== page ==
In this work, we have developed an elegant algorithm to study the cosmological consequences from a huge class of quantum field theories (i.e. superstring theory, supergravity, extra dimensional theory, modified gravity etc.), which are equivalently described by soft attractors in the effective field theory framework. In this description we have restricted our analysis for two scalar fields – dilaton and Higgsotic fields minimally coupled with Einstein gravity, which can be generalized for any arbitrary number of scalar field contents with generalized non-canonical and non-minimal interactions. We have explicitly used $R^2$ gravity, from which we have studied the attractor and non-attractor phase by exactly computing two point, three point and four point correlation functions from scalar fluctuations using In-In (Schwinger-Keldysh) and $\delta {\cal N}$ formalism. We have also presented theoretical bounds on the amplitude, tilt and running of the primordial power spectrum, various shapes (equilateral, squeezed, folded kite or counter collinear) of the amplitude as obtained from three and four point scalar functions, which are consistent with observed data. Also the results from two point tensor fluctuations and field excursion formula are explicitly presented for attractor and non-attractor phase. Further, reheating constraints, scale dependent behaviour of the couplings and the dynamical solution for the dilaton and Higgsotic fields are also presented. New sets of consistency relations between two, three and four point observables are also presented, which shows significant deviation from canonical slow roll models. Additionally, three possible theoretical proposals have presented to overcome the tachyonic instability at the time of late time acceleration. Finally, we have also provided the bulk interpretation from the three and four point scalar correlation functions for completeness.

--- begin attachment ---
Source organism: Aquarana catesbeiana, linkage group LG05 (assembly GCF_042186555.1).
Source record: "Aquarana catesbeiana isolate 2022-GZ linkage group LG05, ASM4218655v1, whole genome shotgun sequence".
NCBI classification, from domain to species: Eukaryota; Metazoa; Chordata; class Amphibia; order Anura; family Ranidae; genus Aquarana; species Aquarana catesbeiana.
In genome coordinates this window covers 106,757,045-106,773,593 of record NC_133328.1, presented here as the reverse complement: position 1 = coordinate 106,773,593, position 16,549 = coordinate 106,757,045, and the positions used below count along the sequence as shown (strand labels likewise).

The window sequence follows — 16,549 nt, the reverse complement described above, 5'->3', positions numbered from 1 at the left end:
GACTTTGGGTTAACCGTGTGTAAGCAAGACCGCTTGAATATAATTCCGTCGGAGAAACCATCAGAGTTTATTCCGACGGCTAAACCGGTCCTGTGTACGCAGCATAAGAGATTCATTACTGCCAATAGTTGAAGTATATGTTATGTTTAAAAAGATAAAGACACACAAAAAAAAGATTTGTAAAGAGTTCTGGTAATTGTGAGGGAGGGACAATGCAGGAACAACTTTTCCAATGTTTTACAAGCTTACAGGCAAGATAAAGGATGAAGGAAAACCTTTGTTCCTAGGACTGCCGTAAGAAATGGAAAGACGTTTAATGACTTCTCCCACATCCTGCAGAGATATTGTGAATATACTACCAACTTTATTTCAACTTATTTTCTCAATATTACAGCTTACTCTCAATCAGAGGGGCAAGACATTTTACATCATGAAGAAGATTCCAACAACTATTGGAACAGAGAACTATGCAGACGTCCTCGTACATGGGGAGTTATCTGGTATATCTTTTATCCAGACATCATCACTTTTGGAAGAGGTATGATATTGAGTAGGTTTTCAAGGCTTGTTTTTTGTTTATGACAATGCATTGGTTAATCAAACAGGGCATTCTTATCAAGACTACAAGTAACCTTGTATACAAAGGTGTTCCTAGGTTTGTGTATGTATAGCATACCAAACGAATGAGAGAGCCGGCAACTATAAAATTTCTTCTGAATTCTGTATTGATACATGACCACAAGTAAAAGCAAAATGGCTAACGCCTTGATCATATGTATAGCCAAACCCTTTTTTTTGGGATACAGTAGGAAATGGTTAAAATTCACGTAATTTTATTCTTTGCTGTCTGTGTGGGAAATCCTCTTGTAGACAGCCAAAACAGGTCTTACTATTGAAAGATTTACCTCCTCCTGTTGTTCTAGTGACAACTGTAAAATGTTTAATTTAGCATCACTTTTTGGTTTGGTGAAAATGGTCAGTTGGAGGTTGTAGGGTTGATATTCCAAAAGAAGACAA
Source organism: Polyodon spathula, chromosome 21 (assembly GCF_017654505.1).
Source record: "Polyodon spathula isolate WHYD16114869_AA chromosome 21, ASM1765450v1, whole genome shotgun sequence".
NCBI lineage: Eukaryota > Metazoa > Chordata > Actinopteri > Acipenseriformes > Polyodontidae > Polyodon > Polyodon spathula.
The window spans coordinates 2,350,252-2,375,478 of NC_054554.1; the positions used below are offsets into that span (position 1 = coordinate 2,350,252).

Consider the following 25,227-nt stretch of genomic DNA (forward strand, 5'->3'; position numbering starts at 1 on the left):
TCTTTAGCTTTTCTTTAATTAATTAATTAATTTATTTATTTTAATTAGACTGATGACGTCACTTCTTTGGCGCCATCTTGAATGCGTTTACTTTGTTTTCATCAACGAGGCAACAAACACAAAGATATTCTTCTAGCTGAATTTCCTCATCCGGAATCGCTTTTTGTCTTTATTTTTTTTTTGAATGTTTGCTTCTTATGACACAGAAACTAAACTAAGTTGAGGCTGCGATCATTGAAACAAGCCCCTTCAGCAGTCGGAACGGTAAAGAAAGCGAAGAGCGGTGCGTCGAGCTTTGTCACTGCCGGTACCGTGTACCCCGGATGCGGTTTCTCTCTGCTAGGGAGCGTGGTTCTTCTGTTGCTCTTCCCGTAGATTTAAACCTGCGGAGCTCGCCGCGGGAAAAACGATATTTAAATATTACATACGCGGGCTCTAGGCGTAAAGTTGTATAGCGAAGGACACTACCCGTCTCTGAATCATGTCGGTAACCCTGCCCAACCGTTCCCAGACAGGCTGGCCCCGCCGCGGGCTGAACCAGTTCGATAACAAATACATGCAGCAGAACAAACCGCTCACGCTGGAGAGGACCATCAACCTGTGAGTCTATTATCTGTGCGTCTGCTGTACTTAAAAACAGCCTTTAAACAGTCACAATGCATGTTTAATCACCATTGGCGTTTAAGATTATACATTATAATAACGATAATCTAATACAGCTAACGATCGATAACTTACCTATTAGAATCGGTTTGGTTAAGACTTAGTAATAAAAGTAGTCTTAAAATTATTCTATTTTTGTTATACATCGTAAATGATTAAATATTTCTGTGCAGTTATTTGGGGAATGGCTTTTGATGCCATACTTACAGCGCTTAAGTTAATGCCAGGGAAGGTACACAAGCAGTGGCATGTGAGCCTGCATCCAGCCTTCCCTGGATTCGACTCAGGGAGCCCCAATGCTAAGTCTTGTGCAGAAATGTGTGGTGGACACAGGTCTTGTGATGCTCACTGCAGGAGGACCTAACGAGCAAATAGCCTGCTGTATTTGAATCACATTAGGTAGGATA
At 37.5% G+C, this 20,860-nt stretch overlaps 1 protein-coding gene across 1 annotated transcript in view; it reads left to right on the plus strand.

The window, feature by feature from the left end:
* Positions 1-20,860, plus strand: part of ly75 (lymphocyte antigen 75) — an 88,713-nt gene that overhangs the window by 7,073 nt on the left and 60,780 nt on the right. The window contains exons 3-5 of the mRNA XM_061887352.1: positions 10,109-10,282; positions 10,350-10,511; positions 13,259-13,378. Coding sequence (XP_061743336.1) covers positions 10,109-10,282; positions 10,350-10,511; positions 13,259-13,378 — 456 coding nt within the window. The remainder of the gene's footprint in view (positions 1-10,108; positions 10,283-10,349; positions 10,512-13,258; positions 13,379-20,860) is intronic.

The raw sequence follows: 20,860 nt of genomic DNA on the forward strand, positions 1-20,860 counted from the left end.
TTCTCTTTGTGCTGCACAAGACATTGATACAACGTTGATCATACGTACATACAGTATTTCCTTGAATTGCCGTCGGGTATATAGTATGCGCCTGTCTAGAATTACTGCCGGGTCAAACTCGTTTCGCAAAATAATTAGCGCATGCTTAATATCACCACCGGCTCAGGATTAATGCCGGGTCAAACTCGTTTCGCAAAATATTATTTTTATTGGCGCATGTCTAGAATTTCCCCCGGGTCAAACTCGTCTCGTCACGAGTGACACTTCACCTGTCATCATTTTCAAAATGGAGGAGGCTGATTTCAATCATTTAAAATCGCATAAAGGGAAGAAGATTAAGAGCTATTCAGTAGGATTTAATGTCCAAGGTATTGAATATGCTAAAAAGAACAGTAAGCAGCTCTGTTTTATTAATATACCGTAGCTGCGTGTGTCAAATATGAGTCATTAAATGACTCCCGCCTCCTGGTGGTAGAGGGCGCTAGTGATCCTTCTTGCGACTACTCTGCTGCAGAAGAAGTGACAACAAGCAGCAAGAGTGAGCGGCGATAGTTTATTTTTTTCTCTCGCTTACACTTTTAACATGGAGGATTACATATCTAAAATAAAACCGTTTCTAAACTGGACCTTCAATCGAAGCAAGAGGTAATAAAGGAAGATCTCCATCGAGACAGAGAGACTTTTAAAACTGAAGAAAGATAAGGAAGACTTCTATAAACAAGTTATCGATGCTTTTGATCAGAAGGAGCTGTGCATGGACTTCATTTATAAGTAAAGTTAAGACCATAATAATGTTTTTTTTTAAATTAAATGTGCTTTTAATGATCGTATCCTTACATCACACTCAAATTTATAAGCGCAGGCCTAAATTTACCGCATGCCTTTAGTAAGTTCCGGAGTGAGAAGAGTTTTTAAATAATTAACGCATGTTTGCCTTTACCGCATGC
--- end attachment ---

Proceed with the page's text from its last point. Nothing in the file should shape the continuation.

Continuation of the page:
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S. Choudhury
Tue, 7 Mar 17

Comments: 221 pages, 37 figures, 6 tables

Generalized $α$-attractor models from elementary hyperbolic surfaces [CL]


We consider generalized $\alpha$-attractor models whose scalar potentials are globally well-behaved and whose scalar manifolds are elementary hyperbolic surfaces. Beyond the Poincare disk $\mathbb{D}$, such surfaces include the hyperbolic punctured disk $\mathbb{D}^\ast$ and the hyperbolic annuli $\mathbb{A}(R)$ of modulus $\mu=2\log R>0$. For each elementary surface, we discuss its decomposition into canonical end regions and give an explicit construction of the embedding into the Kerekjarto-Stoilow compactification (which in all cases is the unit sphere), showing how this embedding allows for a universal treatment of globally well-behaved scalar potentials upon expanding their extension in real spherical harmonics. For certain simple but natural choices of extended potentials, we compute scalar field trajectories by projecting numerical solutions of the lifted equations of motion from the Poincare half-plane through the uniformization map, thus illustrating the rich cosmological dynamics of such models.

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M. Babalic and C. Lazaroiu
Tue, 7 Mar 17

Comments: 36 pages

Chirality, extended MHD statistics and solar wind turbulence [CL]